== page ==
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Anatomy, Head and Neck, Frontalis Muscle
Kenneth Pessino; Jay Patel; Bhupendra C. Patel.Author Information
The frontalis muscle plays a significant role in our day-to-day social interactions. As the only muscle that raises the eyebrows, its function goes beyond simply keeping the brows out of one’s visual field; it is also necessary for conveying emotions and nonverbal communication. The antagonist muscles to the frontalis muscle are the procerus muscle, the corrugator supercilii muscle, and the orbicularis oculi muscle. (Fig 1) The frontalis, corrugator, procerus, and orbicularis muscles all have cutaneous insertions and have a confluence at the glabella, and the orbital rim, where their respective movements and forces extended to the skin may cause cutaneous rhytids (frown lines, smile lines, forehead lines, horizontal nasal lines). The balance between these muscles determines the eyebrow position and shape.
Structure and Function
The frontalis muscle is on the front of the head, and while it may seem to behave as an independent muscle, it is actually part of a larger structure referred to as the occipitofrontalis muscle or epicranius.<1> A helpful tool for remembering the layers of the scalp is the acronym SCALP:
C: subCutaneous connective tissue
A: Aponeurosis (galea)
L: Loose areolar connective tissue
The occipitofrontalis is composed of two muscle bellies: frontalis and occipitalis, which are attached and encased by dense connective tissue called the epicranial aponeurosis or galea aponeurotica. The occipital part of the occipitofrontalis muscle moves the scalp forwards, and the frontalis part lifts the brows and moves the anterior scalp backward. When the frontalis muscle contracts, the vertical fibers pull the skin of the eyebrows upward.
The superficial musculoaponeurotic system (SMAS) continues above the zygomatic arch and includes the temporoparietal fascia (as it blends into the galea) and the frontalis muscle as part of the SMAS.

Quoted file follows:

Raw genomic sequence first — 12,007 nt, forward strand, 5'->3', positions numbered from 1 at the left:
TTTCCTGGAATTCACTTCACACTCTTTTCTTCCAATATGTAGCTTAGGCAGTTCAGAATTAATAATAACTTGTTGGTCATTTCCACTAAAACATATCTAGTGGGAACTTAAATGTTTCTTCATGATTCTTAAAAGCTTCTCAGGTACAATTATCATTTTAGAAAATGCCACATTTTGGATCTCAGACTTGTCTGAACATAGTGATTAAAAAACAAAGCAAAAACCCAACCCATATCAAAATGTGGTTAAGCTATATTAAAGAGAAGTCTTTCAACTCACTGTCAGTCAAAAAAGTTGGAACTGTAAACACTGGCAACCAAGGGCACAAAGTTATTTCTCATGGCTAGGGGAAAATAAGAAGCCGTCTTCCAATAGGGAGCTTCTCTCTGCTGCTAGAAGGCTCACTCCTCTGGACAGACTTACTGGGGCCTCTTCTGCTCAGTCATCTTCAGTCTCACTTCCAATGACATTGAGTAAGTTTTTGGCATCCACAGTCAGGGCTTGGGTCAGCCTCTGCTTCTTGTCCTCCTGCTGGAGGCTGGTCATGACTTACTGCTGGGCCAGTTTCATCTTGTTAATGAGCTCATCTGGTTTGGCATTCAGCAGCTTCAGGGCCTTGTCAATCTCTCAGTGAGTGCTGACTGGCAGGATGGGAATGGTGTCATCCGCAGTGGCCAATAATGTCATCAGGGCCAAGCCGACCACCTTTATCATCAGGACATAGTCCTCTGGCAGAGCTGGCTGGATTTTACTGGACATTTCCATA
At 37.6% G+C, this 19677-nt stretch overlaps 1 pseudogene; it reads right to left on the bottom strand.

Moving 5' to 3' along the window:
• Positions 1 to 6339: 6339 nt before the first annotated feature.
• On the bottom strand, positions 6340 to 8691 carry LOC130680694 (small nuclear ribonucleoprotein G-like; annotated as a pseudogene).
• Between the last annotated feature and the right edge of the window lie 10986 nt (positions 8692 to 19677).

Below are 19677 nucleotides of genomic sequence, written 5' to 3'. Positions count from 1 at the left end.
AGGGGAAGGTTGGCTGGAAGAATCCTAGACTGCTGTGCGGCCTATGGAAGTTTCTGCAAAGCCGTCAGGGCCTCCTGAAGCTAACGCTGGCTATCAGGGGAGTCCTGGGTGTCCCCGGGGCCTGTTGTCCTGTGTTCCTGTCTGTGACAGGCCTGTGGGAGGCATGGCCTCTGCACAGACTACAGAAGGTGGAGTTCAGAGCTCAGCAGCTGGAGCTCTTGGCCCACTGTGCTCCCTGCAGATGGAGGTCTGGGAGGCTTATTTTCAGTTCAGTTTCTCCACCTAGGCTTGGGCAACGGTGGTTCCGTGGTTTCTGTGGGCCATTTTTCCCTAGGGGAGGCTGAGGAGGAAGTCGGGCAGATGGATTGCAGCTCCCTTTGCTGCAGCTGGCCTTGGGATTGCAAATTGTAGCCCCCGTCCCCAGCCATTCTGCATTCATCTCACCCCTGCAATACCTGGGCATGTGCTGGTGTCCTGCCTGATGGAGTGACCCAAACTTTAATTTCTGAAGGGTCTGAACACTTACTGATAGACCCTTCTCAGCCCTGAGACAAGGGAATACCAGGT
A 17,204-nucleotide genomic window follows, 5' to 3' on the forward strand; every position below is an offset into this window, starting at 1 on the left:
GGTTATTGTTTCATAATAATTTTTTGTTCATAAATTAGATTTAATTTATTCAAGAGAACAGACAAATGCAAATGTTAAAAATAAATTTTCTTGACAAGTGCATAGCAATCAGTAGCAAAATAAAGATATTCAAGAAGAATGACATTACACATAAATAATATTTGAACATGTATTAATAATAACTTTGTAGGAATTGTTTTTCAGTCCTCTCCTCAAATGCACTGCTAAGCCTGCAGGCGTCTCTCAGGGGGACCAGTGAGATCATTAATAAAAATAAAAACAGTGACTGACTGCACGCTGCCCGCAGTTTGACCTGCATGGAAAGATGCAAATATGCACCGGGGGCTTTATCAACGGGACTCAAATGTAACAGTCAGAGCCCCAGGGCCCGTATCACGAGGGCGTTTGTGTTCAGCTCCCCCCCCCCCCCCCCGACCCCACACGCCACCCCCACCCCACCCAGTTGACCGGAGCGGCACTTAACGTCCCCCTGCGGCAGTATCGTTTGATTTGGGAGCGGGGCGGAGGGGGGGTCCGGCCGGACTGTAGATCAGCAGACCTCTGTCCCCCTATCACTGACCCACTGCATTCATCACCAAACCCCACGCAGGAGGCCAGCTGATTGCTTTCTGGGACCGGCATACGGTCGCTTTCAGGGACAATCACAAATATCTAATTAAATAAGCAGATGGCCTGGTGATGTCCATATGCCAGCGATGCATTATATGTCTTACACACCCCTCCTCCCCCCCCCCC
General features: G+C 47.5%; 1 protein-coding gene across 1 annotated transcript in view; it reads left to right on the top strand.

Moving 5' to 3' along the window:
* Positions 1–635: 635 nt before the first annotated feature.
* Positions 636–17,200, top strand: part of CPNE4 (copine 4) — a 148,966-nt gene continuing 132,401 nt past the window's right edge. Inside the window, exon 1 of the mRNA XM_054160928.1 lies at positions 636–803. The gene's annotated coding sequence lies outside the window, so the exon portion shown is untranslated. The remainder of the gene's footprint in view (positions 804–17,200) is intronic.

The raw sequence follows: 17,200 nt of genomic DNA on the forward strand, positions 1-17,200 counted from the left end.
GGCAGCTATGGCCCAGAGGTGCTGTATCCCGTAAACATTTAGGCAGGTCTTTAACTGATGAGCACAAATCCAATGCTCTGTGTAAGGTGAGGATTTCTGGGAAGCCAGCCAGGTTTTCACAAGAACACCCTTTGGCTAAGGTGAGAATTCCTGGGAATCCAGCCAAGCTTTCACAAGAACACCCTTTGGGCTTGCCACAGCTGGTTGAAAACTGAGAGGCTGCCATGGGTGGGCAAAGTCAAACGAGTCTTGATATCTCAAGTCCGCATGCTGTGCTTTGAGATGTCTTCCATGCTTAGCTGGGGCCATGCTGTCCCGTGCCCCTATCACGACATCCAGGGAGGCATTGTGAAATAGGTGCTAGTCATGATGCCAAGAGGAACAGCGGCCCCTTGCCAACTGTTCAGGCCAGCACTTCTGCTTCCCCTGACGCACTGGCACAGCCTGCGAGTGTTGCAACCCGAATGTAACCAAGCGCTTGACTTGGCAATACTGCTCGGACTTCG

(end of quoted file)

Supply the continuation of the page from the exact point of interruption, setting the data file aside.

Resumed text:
The antagonist muscles to the frontalis muscle are the orbicularis oculi, corrugated, and procerus muscles. The frontalis muscle has no bony attachments. The corrugator muscle is below the frontalis and the orbicularis muscles and has a bony origin from the medial orbital rim.
Frontalis muscle action produces horizontal forehead lines. Four types of forehead lines have been described <2>:
Full, straight lines that run across the whole forehead (45%)
Gull wing-shaped lines with a central depression and lateral elevation (30%)
Short central horizontal lines over the middle of the forehead but few or no lines laterally (10%)
Blood Supply and Lymphatics
The frontalis muscle receives its blood supply from branches of both the internal and external carotid arteries. The supratrochlear and supraorbital arteries supply the muscle from the inferior margin after they exit the orbit and travel up the forehead. The supraorbital artery can exit from the supraorbital notch/foramen, while the supratrochlear artery exits more medially from the orbit. They are both branches of the ophthalmic artery, which is a branch of the internal carotid artery. Soon after their respective exits, the supratrochlear and supraorbital arteries separate further into both superficial and deep branches.<4><5> The superficial arteries supply the muscle, galea, and skin, while the deeper layer supplies the periosteum. The supratrochlear and supraorbital arteries supply a bulk of the blood medially, and the frontal branch, which comes off of the superficial temporal artery, supplies the muscle more laterally. The arteries form an anastomosis with one another to form a highly vascularized network.
The lymphatic drainage of the forehead is complicated and not well understood. Studies looking at the drainage have found that the more lateral portion of the forehead most likely drains differently than the medial portion.<6> Regardless, it appears the forehead drains mainly into the preauricular nodes and parotid nodes.<6><7>
The main venous drainage occurs between three veins: the supratrochlear vein being most medial, then the intermediate supraorbital vein, and finally, the lateral frontal vein. The three further connect through a transverse vein that runs superior to the orbit, appropriately named the transverse supraorbital vein <8>. The transverse supraorbital vein connects medially to the angular vein, which eventually drains into the ophthalmic vein and cavernous sinus. It is important to remember this relationship when considering the risk of external facial infections leading to potentially harmful intracranial infections or cavernous sinus thrombosis.